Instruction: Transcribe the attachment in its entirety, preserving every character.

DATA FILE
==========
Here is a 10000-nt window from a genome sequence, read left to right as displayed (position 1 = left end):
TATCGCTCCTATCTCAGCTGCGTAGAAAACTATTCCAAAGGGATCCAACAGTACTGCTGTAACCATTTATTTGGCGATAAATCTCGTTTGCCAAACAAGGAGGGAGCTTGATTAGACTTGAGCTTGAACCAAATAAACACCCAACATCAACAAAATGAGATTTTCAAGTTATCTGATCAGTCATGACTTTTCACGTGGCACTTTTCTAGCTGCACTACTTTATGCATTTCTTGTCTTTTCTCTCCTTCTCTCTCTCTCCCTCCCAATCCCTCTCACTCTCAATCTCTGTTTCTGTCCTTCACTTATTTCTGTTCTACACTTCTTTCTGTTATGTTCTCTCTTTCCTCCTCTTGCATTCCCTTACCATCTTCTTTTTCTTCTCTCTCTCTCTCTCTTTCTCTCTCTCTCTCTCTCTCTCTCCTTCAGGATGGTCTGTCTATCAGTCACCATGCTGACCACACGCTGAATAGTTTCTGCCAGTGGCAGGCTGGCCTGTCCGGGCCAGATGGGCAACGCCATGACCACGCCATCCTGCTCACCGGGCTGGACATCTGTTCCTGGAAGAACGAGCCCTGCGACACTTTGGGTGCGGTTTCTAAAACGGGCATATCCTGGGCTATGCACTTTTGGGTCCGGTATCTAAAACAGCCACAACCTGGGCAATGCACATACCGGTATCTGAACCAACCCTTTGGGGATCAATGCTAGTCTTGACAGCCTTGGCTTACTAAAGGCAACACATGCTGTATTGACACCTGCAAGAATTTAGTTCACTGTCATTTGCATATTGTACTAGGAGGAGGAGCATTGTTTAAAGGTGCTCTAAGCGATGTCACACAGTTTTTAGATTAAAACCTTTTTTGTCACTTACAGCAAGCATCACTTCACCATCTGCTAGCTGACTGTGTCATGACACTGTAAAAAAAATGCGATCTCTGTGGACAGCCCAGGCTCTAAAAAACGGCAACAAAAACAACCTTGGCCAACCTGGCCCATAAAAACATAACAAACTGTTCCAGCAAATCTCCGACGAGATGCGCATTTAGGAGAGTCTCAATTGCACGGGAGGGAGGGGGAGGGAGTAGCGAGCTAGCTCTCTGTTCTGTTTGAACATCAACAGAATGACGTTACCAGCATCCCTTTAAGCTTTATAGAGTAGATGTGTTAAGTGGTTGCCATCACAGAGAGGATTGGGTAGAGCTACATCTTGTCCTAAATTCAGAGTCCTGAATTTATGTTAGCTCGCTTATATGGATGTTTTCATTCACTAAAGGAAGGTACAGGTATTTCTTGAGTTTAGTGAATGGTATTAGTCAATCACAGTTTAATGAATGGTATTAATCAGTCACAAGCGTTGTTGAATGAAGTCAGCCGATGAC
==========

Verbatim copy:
Here is a 10000-nt window from a genome sequence, read left to right as displayed (position 1 = left end):
TATCGCTCCTATCTCAGCTGCGTAGAAAACTATTCCAAAGGGATCCAACAGTACTGCTGTAACCATTTATTTGGCGATAAATCTCGTTTGCCAAACAAGGAGGGAGCTTGATTAGACTTGAGCTTGAACCAAATAAACACCCAACATCAACAAAATGAGATTTTCAAGTTATCTGATCAGTCATGACTTTTCACGTGGCACTTTTCTAGCTGCACTACTTTATGCATTTCTTGTCTTTTCTCTCCTTCTCTCTCTCTCCCTCCCAATCCCTCTCACTCTCAATCTCTGTTTCTGTCCTTCACTTATTTCTGTTCTACACTTCTTTCTGTTATGTTCTCTCTTTCCTCCTCTTGCATTCCCTTACCATCTTCTTTTTCTTCTCTCTCTCTCTCTCTTTCTCTCTCTCTCTCTCTCTCTCTCCTTCAGGATGGTCTGTCTATCAGTCACCATGCTGACCACACGCTGAATAGTTTCTGCCAGTGGCAGGCTGGCCTGTCCGGGCCAGATGGGCAACGCCATGACCACGCCATCCTGCTCACCGGGCTGGACATCTGTTCCTGGAAGAACGAGCCCTGCGACACTTTGGGTGCGGTTTCTAAAACGGGCATATCCTGGGCTATGCACTTTTGGGTCCGGTATCTAAAACAGCCACAACCTGGGCAATGCACATACCGGTATCTGAACCAACCCTTTGGGGATCAATGCTAGTCTTGACAGCCTTGGCTTACTAAAGGCAACACATGCTGTATTGACACCTGCAAGAATTTAGTTCACTGTCATTTGCATATTGTACTAGGAGGAGGAGCATTGTTTAAAGGTGCTCTAAGCGATGTCACACAGTTTTTAGATTAAAACCTTTTTTGTCACTTACAGCAAGCATCACTTCACCATCTGCTAGCTGACTGTGTCATGACACTGTAAAAAAAATGCGATCTCTGTGGACAGCCCAGGCTCTAAAAAACGGCAACAAAAACAACCTTGGCCAACCTGGCCCATAAAAACATAACAAACTGTTCCAGCAAATCTCCGACGAGATGCGCATTTAGGAGAGTCTCAATTGCACGGGAGGGAGGGGGAGGGAGTAGCGAGCTAGCTCTCTGTTCTGTTTGAACATCAACAGAATGACGTTACCAGCATCCCTTTAAGCTTTATAGAGTAGATGTGTTAAGTGGTTGCCATCACAGAGAGGATTGGGTAGAGCTACATCTTGTCCTAAATTCAGAGTCCTGAATTTATGTTAGCTCGCTTATATGGATGTTTTCATTCACTAAAGGAAGGTACAGGTATTTCTTGAGTTTAGTGAATGGTATTAGTCAATCACAGTTTAATGAATGGTATTAATCAGTCACAAGCGTTGTTGAATGAAGTCAGCCGATGAC